Plant growth begins and ends with a seed or spore. They range in size from tiny fern spores that are barely visible to the naked eye to the giant 44-pound fan palm (Lodoicea maldivica) seed. The inside of the seed contains the genetic makeup of the plant and the cotyledons.
Seeds lay dormant until conditions are right for germination. Most require light, warmth and moisture to germinate. Although some seeds require darkness to germinate, they require light for the young shoot to grow into a seedling.
The root is the first to emerge from a seed and extends downward into the soil. It branches creating finer roots until it forms the tiny hair roots necessary to absorb moisture and nutrients from the soil.
The seed splits and a tiny shoot emerges and reaches for light. The cotyledons open and provide nutrients for the growing shoot until it begins to manufacture its own food from sunlight and water.
As the shoot develops into a seedling, its stem grows thicker and leaves appear. Seedlings begin to make their own energy through a process called photosynthesis. The leaves develop chloroplasts that are filled with chlorophyll. Chlorophyll absorbs sunlight and combines it with carbon dioxide and water to make sugar and oxygen. The plant takes in carbon dioxide and releases oxygen into the air through tiny holes on the underside of the leaves called stoma. The sugar converts to other foods for the plant like starches, proteins and fats.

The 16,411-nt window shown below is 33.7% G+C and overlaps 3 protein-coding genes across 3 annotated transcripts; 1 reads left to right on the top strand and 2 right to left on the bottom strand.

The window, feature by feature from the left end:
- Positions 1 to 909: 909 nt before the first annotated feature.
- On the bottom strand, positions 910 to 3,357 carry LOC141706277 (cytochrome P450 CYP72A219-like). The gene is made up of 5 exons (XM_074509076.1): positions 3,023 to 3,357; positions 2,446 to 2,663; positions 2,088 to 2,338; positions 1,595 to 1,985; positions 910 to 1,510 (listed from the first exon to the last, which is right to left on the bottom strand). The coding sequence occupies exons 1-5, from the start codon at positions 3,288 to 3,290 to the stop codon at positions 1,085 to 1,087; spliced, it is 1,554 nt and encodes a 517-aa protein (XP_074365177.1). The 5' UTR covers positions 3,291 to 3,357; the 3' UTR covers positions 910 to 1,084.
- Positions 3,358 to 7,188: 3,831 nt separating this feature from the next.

Roots grow larger, partly to support the weight of the plant, and partly to absorb water and nutrients in the soil and carry them to all parts of the plant. Without water and nutrients like nitrogen, potassium and phosphorus, plants cannot grow strong and healthy.
As seedlings grow and the plant matures, it produces blooms. The flowers must be fertilized to produce the fruit that contains the seeds. Flying insects carry pollen from neighboring plants as they feed on nectar. Some plants are fertilized by the wind. Once fertilized, the fruit begins to grow and ripen.
Seeds are contained in the fruit of plants. After the flower blooms and develops a fruit, the fruit gradually matures producing seeds for new plants. Fruits like apples, pears and oranges must decay to release the seeds. Some plants like peas and beans produce fruit in pods that dry and split when mature to release seeds.